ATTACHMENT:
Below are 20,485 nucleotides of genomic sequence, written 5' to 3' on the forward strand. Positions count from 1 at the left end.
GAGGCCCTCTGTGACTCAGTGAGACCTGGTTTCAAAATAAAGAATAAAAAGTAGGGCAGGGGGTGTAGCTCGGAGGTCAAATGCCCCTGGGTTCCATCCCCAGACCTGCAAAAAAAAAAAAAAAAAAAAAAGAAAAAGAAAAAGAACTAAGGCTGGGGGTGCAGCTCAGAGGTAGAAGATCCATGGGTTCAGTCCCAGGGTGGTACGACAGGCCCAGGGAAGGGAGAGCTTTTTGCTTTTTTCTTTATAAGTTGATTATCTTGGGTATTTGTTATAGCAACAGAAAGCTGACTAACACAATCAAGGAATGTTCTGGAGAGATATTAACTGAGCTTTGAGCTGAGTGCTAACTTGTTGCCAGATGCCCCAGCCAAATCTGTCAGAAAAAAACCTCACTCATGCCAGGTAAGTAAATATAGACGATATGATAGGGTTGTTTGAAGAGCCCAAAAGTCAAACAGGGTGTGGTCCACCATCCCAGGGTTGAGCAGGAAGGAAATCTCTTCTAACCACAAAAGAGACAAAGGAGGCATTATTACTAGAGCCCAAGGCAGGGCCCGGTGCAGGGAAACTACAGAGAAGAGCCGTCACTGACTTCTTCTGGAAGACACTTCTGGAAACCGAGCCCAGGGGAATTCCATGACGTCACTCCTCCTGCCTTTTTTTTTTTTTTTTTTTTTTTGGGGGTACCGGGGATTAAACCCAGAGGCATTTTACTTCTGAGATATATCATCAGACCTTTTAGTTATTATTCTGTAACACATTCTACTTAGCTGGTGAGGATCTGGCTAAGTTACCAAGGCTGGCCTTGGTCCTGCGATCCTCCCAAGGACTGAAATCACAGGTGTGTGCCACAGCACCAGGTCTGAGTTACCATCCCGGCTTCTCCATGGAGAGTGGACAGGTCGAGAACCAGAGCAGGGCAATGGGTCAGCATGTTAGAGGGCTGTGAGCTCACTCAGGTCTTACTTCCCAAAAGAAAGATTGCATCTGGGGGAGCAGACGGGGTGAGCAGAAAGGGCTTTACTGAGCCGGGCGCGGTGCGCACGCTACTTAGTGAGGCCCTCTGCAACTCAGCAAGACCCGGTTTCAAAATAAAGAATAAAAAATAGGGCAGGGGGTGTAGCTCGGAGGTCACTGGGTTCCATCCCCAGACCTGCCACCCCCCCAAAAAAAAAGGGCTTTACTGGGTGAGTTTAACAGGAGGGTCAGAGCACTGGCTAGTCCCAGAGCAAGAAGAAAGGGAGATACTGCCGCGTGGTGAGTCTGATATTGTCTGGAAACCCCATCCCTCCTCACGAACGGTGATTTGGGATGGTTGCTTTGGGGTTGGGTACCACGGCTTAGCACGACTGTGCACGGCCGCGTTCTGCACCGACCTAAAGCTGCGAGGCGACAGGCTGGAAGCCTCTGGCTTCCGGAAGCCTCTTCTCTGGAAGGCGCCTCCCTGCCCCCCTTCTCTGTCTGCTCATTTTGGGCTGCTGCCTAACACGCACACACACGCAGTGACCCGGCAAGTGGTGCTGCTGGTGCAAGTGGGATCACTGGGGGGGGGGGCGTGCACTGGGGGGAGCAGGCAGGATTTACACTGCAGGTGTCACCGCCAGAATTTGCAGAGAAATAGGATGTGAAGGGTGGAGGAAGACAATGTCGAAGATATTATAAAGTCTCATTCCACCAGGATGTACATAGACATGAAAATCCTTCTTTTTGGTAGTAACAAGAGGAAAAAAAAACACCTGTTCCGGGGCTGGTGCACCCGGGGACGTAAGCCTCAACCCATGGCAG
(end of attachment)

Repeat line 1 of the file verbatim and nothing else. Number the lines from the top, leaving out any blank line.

Below are 20,485 nucleotides of genomic sequence, written 5' to 3' on the forward strand. Positions count from 1 at the left end.